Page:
Something was probably wrong with the sample Anandtech got. Here is a video of FarCry5- Swift 3 4700U temps stay at nice and cool ~69C even in the long and action packed scene: . There is also another test with a 4500U model from the same channel- no temperature issues there either, nor in any of the ~20 games tested. Other channels, like Dave Lee, also say that cooling is just so capable and quiet, that Acer should have upped cTDP higher.
  • Oxford Guy - Saturday, May 9, 2020 - link

    Maybe it's just me, but the whole article seems very deceptive.

    The headline should be: "The Acer Swift 3 SF314 Notebook Review: Swift Gets Slower With Kneecapped Ryzen 4000"

    The little TDP graphic should be 8+ watts, not 15.
  • neblogai - Sunday, May 10, 2020 - link

    It is just you. Acer would not be wrong to call Intel models 'Swift 3', and AMD models - 'Swifter 3'.
  • watzupken - Sunday, May 10, 2020 - link

    The throttling is to be expected when you see a 1.2kg laptop. Where can they cut in order to lose few hundred grams, when the battery size is the same? Surely its got to be the cooling solution. If you are looking for performance, these ultra slim laptops are not for you. The same problem plagues Intel based laptops as well. As PC maker/ manufacturers go crazy about cutting weight and size of laptops, a lot of these thin laptops suffer from thermal throttling, poor upgradeability and missing port convenience.

    In this case, I think there may be something wrong with the fan curve and should be resolved through some software updates. The cooling solution looks normal to me after cracking open a few of these laptops with low power processors. Only observation is that the heatsink is getting thinner over the years, which will certainly impact cooling. Mid end models should have a longer heatsink with slightly bigger fan to cover the longer heatsink, while high end models may end up with dual heatsink and fan cooling solution to get around the slimness.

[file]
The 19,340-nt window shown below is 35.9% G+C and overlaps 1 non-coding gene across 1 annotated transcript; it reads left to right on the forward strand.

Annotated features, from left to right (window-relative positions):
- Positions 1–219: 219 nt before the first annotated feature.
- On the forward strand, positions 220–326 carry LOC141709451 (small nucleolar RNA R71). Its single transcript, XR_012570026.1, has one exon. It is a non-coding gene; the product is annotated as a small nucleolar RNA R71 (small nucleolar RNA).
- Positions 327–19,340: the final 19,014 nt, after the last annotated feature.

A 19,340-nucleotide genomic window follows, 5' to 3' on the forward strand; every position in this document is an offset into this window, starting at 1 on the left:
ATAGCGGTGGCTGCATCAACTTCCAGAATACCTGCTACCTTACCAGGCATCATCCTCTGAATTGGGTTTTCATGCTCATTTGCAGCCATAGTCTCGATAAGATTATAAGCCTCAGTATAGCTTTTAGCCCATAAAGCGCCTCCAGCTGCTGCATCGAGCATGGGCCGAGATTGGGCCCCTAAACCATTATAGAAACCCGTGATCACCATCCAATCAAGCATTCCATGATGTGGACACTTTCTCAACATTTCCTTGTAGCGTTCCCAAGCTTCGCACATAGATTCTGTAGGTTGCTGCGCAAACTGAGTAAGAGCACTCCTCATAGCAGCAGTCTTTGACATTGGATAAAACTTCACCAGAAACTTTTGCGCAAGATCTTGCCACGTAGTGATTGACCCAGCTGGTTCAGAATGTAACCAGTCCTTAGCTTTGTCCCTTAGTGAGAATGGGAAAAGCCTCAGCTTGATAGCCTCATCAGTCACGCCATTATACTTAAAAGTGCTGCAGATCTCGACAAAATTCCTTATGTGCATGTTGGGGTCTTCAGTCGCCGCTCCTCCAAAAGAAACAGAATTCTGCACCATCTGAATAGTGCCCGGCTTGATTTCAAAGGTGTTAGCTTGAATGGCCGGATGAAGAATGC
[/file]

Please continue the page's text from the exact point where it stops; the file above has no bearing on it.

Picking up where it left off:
• Oxford Guy - Monday, May 11, 2020 - link

    Yes, it's "just me" because apparently 8 watts is "Swifter" than the 15 it's supposed to run at.

    At least the 15W graphic appears to have been removed. That's something.
  • Oxford Guy - Monday, May 11, 2020 - link

    "The throttling is to be expected when you see a 1.2kg laptop. Where can they cut in order to lose few hundred grams, when the battery size is the same? Surely its got to be the cooling solution. If you are looking for performance, these ultra slim laptops are not for you."

    I don't buy this excuse.

    When a company sells a product it shouldn't be a bait and switch deal.

    If Acer wants to post "8+ watts" as the TDP of the CPU in a prominent place that's one thing. If it lists 15W and/or just the CPU model then that's not good enough.

    Moreover, it should be made clear to the consumer that the CPU is throttled to get to that 8 watts, not that it's just so efficient it can function at 8 watts to do the equivalent of what should take 15 for the same CPU because of something special about the machine's design.

    If the machine can't handle a 15 watt CPU then it should be throttled to what it can handle and that should be the spec sold to consumers, not the spec it can't handle.
  • ReallyBigMistake - Sunday, May 17, 2020 - link

    "Key to this is a much-needed jump from GlobalFoundries' 12nm process to TSMC's class-leading 7nm process"

    I am calling it but GF days are numbered.
  • Cirecomputers12 - Sunday, June 7, 2020 - link

    What you guys don't get is the internals are great at the price of a very CRAP display. Just look up the srgb and the Adobe rgb its terrible. The brightness nits are 250 which is pretty much as dark as you can go with laptops. SO if the display doesn't mean that much, this an awesome deal. If it does all the power in the world isn't going to make that Display any better. It's also made out of plastic......It's up to you ......
  • AdriaticAdrian2 - Tuesday, April 27, 2021 - link

    Does someone know if I charge it with anything lower than 65w through USB-C? I have it but I don't want to buy anything that will not work